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Synthesis of New Superheavy Elements and Nuclei

Project Details

Principal Investigator
Funding Source
Office of Science
ORNL and UTK physicists during the experiment using 248Cm target material from ORNL and a 51V beam at RIKEN.

Understanding the extent and structure of the nuclear and atomic worlds is among the overarching goals of science. The 7th row of the Periodic Table was recently completed by adding new elements 113 nihonium (Nh), 115 moscovium (Mc), 117 tennessine (Ts) and 118 oganesson (Og), see, e.g., [1], but many important scientific questions remain:

What is the maximum number of protons and neutrons that a nucleus can hold?

Where is the end of the Periodic Table, and at what point do destructive Coulomb forces overcome the strong interactions that stabilize nuclei?

What are the characteristics of the Island of Stability for superheavy nuclei?

What are the properties and structures of the heaviest nuclei and atoms?

International scientific teams are addressing these questions in studies aimed at the discovery of new superheavy elements and nuclei and determining their properties. ORNL and UTK are key partners in these international collaborations focused on the discovery of new elements 119 and 120.

New detection system for super heavy nuclei
Krzysztof Rykaczewski and Wigner Fellow Krzysztof Miernik working on the new detection system for superheavy nuclei including eight new custom designed Si-detectors. New detectors were commissioned at ORNL together with a digital data acquisition system [4].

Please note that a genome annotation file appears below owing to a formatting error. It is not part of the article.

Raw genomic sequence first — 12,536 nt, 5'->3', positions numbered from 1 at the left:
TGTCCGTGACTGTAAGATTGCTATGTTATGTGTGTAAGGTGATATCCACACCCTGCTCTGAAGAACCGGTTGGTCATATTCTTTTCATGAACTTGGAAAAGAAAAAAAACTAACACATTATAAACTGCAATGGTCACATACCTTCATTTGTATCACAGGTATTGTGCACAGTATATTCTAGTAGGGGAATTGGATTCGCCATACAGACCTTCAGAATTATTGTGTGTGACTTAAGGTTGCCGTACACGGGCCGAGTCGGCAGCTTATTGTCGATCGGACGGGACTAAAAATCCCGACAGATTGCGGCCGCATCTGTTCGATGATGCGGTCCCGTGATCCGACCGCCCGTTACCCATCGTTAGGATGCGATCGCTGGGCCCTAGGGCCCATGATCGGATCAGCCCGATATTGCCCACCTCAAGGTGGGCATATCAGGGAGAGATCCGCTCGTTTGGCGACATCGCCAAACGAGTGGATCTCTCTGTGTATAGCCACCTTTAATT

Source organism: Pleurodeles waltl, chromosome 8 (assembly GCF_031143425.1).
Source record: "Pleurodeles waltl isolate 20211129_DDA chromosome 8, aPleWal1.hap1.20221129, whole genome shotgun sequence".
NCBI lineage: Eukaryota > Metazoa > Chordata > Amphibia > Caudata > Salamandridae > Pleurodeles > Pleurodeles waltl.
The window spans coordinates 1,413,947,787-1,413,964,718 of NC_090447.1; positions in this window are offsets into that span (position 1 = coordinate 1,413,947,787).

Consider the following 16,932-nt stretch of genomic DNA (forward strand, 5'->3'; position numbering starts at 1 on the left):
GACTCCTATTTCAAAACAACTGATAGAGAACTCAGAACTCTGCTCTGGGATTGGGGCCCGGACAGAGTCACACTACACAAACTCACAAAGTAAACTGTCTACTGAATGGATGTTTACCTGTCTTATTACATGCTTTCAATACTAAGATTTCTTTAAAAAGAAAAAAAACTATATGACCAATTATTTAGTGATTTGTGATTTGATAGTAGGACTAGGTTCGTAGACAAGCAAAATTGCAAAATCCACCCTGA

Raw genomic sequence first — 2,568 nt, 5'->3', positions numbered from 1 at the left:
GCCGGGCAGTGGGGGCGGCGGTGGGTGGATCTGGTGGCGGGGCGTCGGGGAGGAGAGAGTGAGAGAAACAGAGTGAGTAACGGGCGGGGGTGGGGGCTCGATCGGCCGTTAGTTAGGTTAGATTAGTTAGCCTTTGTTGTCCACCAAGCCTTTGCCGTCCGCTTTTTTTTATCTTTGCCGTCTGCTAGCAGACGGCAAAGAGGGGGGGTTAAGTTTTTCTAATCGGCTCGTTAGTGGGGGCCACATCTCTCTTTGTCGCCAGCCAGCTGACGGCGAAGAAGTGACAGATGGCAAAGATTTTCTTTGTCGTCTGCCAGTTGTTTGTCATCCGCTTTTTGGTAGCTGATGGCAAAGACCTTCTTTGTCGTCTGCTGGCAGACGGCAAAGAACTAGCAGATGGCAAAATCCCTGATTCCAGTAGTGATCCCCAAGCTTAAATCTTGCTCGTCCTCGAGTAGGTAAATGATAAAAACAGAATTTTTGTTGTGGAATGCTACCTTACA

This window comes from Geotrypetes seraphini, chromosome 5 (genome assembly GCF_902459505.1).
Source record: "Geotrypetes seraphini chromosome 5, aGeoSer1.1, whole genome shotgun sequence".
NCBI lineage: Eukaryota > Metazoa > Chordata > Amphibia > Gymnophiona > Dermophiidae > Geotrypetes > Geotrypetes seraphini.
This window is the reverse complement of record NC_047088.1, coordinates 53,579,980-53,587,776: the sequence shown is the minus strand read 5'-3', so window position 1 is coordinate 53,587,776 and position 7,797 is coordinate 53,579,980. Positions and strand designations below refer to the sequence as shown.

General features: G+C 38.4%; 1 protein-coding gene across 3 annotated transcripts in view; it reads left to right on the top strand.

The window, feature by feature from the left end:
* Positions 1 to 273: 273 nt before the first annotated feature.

At RIKEN laboratory (Wako, Japan), a search for element 119 is under way by bombarding 248Cm (Z=96) actinide target material from ORNL [2] with an intense 51V beam (Z=23) at the new SRILAC accelerator. This experiment includes a new gas-filled separator GARIS-III at RIKEN and a digital detection system co-developed with ORNL/UTK. The beam energy was optimized experimentally by observing the distribution of the quasi-elastic scattering yields for a variety of heavy ion beams on the ORNL’s 248Cm target material [3]. Over 200 days per year have been allocated at RIKEN for this program and should enable production and observation of few decay chains, most likely of 295119 and 296119 isotopes which would decay into new isotopes 291Ts and 292Ts.

Now ORNL is participating in the experiments focused on the new element 120 and carried out at Lawrence Berkeley National Laboratory. The reaction of 50Ti +249Cf is planned to be used to identify isotopes of element 120. The test reaction 50Ti+244Pu has been investigated and the fusion-evaporation events have been observed.

1. Oganessian, Yuri Ts.; Rykaczewski, Krzysztof P., “A beachhead on the island of stability”, Physics Today, Vol. 68, 2015, 32.

2. “Actinide targets for the synthesis of superheavy nuclei”,  Eur. Phys. Journal A 59, 304 (2023).

3. Tanaka, T; et al., “Study of Quasielastic Barrier Distributions as a Step towards the Synthesis of Superheavy Elements with Hot Fusion Reactions“,  Phys. Rev. Lett., 124, 2020, 052502.

4. Rykaczewski, KP; Roberto, JB; Brewer, NT; Utyonkov, VK;“ORNL actinide materials and a new detection system for superheavy nuclei”NOBEL SYMPOSIUM NS 160 - CHEMISTRY AND PHYSICS OF HEAVY AND SUPERHEAVY ELEMENTS, Ed. Rudolph, D., EPJ Web of Conferences, Vol. 131, 2016, 05005.

Contact: Krys Rykaczewski (


Distinguished Senior Researcher
Krys Rykaczewski